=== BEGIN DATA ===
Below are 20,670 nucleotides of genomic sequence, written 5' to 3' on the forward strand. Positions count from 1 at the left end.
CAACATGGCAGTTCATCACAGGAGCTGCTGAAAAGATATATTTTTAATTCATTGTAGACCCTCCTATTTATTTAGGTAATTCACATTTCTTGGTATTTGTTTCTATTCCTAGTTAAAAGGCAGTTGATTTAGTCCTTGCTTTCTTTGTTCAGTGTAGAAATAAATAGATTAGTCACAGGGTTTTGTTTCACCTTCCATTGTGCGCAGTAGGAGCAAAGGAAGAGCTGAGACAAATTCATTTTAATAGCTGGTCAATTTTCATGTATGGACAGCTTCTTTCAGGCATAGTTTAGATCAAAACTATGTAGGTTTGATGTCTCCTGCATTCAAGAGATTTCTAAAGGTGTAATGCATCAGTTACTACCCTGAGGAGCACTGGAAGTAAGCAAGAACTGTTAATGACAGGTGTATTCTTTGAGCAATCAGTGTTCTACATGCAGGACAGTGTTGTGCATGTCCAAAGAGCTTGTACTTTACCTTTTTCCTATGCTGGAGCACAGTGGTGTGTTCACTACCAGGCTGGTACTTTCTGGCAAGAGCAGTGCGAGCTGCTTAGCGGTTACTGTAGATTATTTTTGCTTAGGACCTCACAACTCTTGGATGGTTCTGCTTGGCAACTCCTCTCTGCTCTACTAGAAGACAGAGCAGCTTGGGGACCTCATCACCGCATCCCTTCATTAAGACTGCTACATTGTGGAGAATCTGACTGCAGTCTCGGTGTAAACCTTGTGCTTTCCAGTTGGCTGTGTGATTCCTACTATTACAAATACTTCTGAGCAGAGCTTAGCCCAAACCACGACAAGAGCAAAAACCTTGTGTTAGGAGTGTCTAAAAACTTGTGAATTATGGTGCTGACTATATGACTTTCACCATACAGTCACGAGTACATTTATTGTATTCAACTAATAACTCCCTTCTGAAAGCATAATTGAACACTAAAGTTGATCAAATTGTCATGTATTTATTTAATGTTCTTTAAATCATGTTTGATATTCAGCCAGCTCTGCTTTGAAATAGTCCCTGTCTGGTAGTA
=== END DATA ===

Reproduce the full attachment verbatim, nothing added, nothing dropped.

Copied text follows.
Below are 20,670 nucleotides of genomic sequence, written 5' to 3' on the forward strand. Positions count from 1 at the left end.
CAACATGGCAGTTCATCACAGGAGCTGCTGAAAAGATATATTTTTAATTCATTGTAGACCCTCCTATTTATTTAGGTAATTCACATTTCTTGGTATTTGTTTCTATTCCTAGTTAAAAGGCAGTTGATTTAGTCCTTGCTTTCTTTGTTCAGTGTAGAAATAAATAGATTAGTCACAGGGTTTTGTTTCACCTTCCATTGTGCGCAGTAGGAGCAAAGGAAGAGCTGAGACAAATTCATTTTAATAGCTGGTCAATTTTCATGTATGGACAGCTTCTTTCAGGCATAGTTTAGATCAAAACTATGTAGGTTTGATGTCTCCTGCATTCAAGAGATTTCTAAAGGTGTAATGCATCAGTTACTACCCTGAGGAGCACTGGAAGTAAGCAAGAACTGTTAATGACAGGTGTATTCTTTGAGCAATCAGTGTTCTACATGCAGGACAGTGTTGTGCATGTCCAAAGAGCTTGTACTTTACCTTTTTCCTATGCTGGAGCACAGTGGTGTGTTCACTACCAGGCTGGTACTTTCTGGCAAGAGCAGTGCGAGCTGCTTAGCGGTTACTGTAGATTATTTTTGCTTAGGACCTCACAACTCTTGGATGGTTCTGCTTGGCAACTCCTCTCTGCTCTACTAGAAGACAGAGCAGCTTGGGGACCTCATCACCGCATCCCTTCATTAAGACTGCTACATTGTGGAGAATCTGACTGCAGTCTCGGTGTAAACCTTGTGCTTTCCAGTTGGCTGTGTGATTCCTACTATTACAAATACTTCTGAGCAGAGCTTAGCCCAAACCACGACAAGAGCAAAAACCTTGTGTTAGGAGTGTCTAAAAACTTGTGAATTATGGTGCTGACTATATGACTTTCACCATACAGTCACGAGTACATTTATTGTATTCAACTAATAACTCCCTTCTGAAAGCATAATTGAACACTAAAGTTGATCAAATTGTCATGTATTTATTTAATGTTCTTTAAATCATGTTTGATATTCAGCCAGCTCTGCTTTGAAATAGTCCCTGTCTGGTAGTA